Bachelor of Science Degree in Data Science

The Bachelor of Science degree in data science equips students with the knowledge, skills, and habits of mind (e.g., curiosity, skepticism, holding results with intellectual humility) needed to harness the power of data ethically and responsibly. The Bachelor of Science degree is jointly offered by the mathematics and computer science departments.

Learning Outcomes

The primary learning outcomes for the data science major’s curriculum are:

  1. Design: Be able to critically analyze a problem and to design, implement, and evaluate a solution that meets requirements. 
  2. Communication: Be able to effectively communicate technical concepts in oral and written form.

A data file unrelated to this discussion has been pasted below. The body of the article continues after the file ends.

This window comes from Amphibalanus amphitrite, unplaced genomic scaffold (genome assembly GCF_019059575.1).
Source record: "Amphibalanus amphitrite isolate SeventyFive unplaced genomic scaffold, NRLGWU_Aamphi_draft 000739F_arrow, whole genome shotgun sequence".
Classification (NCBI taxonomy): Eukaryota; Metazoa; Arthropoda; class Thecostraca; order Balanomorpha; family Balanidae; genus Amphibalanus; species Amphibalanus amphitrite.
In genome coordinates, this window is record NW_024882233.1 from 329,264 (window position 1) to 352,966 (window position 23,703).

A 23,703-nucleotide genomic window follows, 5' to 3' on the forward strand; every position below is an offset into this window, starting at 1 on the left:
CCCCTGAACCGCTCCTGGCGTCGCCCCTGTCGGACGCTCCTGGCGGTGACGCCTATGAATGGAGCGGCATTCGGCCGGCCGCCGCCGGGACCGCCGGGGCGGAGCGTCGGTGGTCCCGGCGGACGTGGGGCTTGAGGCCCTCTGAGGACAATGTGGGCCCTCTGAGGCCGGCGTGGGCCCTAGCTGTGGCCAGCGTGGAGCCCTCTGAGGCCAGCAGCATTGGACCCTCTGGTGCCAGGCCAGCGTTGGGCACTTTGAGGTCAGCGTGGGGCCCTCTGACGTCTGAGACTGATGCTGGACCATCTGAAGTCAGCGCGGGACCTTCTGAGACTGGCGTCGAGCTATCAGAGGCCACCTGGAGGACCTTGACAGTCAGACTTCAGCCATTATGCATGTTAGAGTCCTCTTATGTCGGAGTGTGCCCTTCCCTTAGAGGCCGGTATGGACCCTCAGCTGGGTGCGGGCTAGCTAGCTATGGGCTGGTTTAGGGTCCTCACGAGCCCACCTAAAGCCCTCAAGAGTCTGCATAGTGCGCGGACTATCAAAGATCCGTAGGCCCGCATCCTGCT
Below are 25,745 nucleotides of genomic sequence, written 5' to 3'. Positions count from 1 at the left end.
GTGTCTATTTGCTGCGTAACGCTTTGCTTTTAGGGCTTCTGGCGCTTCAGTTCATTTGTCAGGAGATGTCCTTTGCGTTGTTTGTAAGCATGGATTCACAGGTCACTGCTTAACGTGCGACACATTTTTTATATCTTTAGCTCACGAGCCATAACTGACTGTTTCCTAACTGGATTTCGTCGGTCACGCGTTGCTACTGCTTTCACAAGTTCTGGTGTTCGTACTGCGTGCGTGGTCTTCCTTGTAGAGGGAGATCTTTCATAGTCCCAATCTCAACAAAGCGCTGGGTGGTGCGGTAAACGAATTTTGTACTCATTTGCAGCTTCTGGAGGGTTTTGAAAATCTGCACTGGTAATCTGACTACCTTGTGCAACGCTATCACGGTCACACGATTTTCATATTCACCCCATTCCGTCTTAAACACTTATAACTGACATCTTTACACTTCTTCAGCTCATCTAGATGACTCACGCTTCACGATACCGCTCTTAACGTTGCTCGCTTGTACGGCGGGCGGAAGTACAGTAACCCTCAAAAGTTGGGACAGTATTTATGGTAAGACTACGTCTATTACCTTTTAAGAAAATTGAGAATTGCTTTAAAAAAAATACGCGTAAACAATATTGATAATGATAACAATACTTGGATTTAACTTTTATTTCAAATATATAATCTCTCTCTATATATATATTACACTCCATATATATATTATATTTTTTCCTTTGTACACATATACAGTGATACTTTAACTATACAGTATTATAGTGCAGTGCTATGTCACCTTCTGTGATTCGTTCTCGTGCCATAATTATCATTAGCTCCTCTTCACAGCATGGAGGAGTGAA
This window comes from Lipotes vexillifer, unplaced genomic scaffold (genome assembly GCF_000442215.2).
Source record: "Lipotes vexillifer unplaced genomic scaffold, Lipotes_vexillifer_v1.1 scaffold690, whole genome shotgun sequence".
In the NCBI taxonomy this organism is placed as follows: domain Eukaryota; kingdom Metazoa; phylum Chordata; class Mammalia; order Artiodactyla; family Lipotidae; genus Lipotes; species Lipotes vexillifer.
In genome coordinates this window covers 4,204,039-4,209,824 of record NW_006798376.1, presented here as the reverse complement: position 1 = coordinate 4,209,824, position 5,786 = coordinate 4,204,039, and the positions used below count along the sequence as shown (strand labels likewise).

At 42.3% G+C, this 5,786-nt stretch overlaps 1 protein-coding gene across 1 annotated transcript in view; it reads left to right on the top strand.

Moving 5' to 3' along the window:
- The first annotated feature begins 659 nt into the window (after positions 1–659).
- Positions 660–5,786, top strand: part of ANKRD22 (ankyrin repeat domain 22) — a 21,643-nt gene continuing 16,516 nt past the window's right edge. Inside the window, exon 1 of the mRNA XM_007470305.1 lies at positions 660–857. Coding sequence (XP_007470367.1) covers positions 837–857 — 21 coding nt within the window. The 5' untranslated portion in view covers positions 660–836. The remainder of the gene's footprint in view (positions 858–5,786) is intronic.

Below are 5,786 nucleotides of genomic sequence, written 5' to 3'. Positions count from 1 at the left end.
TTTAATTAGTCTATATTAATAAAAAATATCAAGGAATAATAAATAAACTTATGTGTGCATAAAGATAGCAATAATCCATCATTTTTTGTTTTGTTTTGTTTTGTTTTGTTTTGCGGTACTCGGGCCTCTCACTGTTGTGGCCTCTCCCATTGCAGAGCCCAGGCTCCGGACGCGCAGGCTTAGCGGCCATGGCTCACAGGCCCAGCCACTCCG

3. Application: Be able to apply mathematical or statistical concepts to concrete situations. 
  4. Disciplinary Citizenship: Develop collaborative skills and independence; have experience with open-ended inquiry.

64 semester hours

28-32 semester hours of mathematics/statistics, 24-28 semester hours of computer science/data science, plus 4-8 semester hours of supporting courses

  • 20 semester hours of required mathematics/statistics courses: MATH 152, 331, MATH/STAT 242*, MATH/STAT 348, MATH/STAT 442**
  • 12 semester hours of mathematics/statistics electives from: MATH 253, 318, 422, or MATH/STAT 342.
  • 20 semester hours of required computer science/data science courses: CSCI 144, 270, 330, DATA 233, DATA 499A, DATA 499B
  • 8 semester hours of electives from: CSCI 367, CSCI 371, CSCI 390
  • 4 semester hours of supporting courses from a Domain-Specific Elective. Select at least one option from the list of Domain-Specific Electives that applies data science principles in a disciplinary context or provides deeper study of data science topics.  (See details below.)